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Why simple STIs may soon lack drugs

Sexually Transmitted Infections (STIs) are becoming increasingly difficult to treat because of resistance to antibiotics, the World Health Organisation (WHO) has warned.

Most STIs are caused by bacteria transmitted through either sexual intercourse or fluid contact with an infected person.

But the World Health Organisation (WHO) has warned that soon, some common STIs will no longer be treatable with the current antibiotics.

“Rapidly increasing antimicrobial resistance to gonorrhoea treatments is also a growing health threat, and may lead eventually to the disease being impossible to treat,” said WHO in a statement.

The global health body has also noted that a worldwide shortage of a penicillin-derived antibiotic has also contributed to the surge in STIs.

In its latest update, WHO estimates at least one million new cases of STIs occur everyday among persons aged 15-49. This translates to more than 376 million new cases annually.

WHO has recommended that all pregnant women be screened for syphilis as well as HIV.

“Some (STIs) including chlamydia, gonorrhoea, and syphilis—can also be transmitted during pregnancy and childbirth, or, in the case of syphilis, through contact with infected blood or blood products, and injecting drug use,” states WHO.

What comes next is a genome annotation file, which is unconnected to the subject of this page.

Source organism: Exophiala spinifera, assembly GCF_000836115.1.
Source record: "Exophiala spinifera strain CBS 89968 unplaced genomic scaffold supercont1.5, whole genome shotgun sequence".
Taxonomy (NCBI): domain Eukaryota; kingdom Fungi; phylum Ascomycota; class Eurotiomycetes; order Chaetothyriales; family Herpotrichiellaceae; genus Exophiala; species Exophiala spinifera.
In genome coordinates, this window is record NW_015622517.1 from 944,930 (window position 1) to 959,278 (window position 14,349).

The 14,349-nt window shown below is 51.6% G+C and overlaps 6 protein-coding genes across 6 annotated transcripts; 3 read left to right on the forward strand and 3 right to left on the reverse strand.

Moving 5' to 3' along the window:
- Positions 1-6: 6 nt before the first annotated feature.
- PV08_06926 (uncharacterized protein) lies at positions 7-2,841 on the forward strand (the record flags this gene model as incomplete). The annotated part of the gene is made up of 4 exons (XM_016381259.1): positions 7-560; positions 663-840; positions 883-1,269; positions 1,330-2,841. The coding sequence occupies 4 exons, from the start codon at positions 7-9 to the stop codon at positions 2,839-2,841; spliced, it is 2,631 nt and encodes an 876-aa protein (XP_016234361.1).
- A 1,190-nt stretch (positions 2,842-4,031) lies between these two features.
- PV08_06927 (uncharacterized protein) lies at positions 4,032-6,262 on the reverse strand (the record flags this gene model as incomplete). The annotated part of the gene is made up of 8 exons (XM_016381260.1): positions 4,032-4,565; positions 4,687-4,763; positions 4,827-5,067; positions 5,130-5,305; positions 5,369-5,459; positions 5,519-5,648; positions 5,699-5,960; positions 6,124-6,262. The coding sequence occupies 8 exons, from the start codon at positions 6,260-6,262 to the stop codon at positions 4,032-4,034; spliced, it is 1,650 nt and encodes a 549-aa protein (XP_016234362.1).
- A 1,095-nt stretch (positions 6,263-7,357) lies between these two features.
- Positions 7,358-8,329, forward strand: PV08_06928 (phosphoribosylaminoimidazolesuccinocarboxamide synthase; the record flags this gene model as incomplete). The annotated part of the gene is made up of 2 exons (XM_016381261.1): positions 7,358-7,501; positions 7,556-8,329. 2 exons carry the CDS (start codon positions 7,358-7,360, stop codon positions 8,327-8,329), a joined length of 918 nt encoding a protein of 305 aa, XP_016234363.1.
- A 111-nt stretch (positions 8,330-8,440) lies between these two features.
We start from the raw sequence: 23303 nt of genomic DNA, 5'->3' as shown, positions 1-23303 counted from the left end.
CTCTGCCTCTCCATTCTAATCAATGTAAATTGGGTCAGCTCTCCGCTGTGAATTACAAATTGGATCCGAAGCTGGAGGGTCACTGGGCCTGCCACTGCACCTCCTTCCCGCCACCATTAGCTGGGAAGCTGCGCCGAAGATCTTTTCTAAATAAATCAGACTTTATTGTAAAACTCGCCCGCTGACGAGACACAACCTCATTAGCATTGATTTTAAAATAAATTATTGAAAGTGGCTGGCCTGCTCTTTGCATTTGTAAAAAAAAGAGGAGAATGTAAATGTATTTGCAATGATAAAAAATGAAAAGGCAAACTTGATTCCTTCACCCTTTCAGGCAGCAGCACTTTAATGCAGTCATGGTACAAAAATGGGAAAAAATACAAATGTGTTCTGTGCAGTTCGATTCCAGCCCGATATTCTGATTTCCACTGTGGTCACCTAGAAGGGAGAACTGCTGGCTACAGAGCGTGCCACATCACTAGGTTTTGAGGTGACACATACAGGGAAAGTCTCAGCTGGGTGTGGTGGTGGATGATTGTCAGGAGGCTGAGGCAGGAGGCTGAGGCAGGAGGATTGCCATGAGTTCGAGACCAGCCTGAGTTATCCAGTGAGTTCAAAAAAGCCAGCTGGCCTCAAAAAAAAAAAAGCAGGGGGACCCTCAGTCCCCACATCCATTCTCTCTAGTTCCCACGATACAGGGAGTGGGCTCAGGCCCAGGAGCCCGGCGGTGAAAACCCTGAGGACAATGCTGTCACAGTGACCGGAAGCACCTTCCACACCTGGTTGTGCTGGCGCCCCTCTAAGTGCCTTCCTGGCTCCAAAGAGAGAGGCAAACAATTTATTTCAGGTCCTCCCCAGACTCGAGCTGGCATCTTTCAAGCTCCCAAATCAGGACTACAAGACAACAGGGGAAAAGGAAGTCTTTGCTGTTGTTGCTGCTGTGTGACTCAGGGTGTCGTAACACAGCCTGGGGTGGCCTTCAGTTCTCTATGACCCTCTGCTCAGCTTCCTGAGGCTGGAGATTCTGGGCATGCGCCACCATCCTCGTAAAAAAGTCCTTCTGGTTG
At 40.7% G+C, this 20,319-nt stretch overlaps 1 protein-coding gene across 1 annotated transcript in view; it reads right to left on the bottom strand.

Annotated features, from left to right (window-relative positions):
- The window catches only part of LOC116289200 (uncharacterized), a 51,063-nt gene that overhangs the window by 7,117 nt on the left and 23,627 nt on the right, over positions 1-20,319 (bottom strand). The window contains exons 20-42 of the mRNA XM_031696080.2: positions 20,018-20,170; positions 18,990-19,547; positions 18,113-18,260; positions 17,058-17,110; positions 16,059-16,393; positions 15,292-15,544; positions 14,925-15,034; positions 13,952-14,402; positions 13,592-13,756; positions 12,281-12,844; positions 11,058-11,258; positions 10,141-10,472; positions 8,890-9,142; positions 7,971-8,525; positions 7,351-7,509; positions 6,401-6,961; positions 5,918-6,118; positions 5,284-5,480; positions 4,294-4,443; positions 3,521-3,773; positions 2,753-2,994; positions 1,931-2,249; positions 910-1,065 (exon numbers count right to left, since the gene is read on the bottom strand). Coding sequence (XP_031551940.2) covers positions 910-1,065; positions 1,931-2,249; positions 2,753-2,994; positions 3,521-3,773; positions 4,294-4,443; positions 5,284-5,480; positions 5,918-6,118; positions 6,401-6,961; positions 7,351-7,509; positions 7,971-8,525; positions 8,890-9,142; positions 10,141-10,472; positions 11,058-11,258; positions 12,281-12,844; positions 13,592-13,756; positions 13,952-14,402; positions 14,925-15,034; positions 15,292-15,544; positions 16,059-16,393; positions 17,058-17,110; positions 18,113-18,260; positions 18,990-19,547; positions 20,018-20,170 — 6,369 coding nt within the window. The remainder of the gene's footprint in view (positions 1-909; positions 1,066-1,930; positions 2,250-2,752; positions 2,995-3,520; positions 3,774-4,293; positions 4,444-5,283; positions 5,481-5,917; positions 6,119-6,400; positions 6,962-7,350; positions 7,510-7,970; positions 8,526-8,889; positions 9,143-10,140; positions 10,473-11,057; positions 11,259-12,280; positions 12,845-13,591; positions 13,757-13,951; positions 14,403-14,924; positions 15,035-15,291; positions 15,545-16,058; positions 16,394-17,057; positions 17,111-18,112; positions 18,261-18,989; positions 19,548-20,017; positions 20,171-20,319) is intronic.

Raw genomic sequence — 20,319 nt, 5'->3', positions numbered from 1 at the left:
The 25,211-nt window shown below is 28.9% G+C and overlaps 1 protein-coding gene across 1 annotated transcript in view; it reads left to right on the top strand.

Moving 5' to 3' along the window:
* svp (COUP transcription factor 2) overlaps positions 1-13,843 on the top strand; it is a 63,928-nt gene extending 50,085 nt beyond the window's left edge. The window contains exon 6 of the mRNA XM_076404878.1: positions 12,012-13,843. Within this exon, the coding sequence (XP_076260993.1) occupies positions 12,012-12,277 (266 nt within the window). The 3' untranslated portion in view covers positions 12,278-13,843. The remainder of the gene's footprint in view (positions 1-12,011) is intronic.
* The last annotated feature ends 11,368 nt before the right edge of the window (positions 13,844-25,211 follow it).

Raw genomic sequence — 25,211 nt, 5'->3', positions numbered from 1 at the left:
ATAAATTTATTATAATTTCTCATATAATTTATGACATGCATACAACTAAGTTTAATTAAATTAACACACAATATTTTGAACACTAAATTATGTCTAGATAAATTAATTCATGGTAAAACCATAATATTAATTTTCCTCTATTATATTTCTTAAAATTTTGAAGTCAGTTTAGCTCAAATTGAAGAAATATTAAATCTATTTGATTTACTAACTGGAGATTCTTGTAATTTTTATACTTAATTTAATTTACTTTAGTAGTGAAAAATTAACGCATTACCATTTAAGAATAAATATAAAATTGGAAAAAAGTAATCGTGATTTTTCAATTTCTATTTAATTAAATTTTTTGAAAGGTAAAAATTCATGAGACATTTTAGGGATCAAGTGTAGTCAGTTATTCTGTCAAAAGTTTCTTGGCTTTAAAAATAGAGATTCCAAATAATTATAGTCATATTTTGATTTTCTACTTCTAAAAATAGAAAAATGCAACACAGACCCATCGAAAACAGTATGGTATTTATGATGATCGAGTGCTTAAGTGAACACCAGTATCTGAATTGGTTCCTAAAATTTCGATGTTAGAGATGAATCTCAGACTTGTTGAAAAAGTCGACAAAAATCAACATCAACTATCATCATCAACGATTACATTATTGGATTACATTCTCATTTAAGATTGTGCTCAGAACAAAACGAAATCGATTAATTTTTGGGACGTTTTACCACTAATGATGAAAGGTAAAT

Of the STIs, syphilis has been mentioned as the most prevalent, largely due to a shortage of an antibiotic to treat it.

“All bacterial STIs can be treated and cured with widely available medications. However, recent shortages in the global supply of Benzathine penicillin has made it more difficult to treat syphilis,” stated WHO.

The effect of this surge in STIs is already being felt in the country with a recent revelation by gynaecologists that they are partly to blame for rising cases of infertility.

According to Kireki Omanwa, a fertility expert, the current trend where some people have multiple sexual partners risks deepening the health crisis.

Dr Omanwa, Kenya Obstetrics and Gynaecologists Society secretary general, said at least one in every three consultations done by gynaecologists is a fertility case.

“Most of these cases are a result of blocked tubes (fallopian and urethra) which are a consequence of STDs,” said Omanwa.

The WHO noted that apart from infertility, STIs if left untreated, can lead to neurological and cardiovascular disease, ectopic pregnancy, still births and increased risk of HIV.

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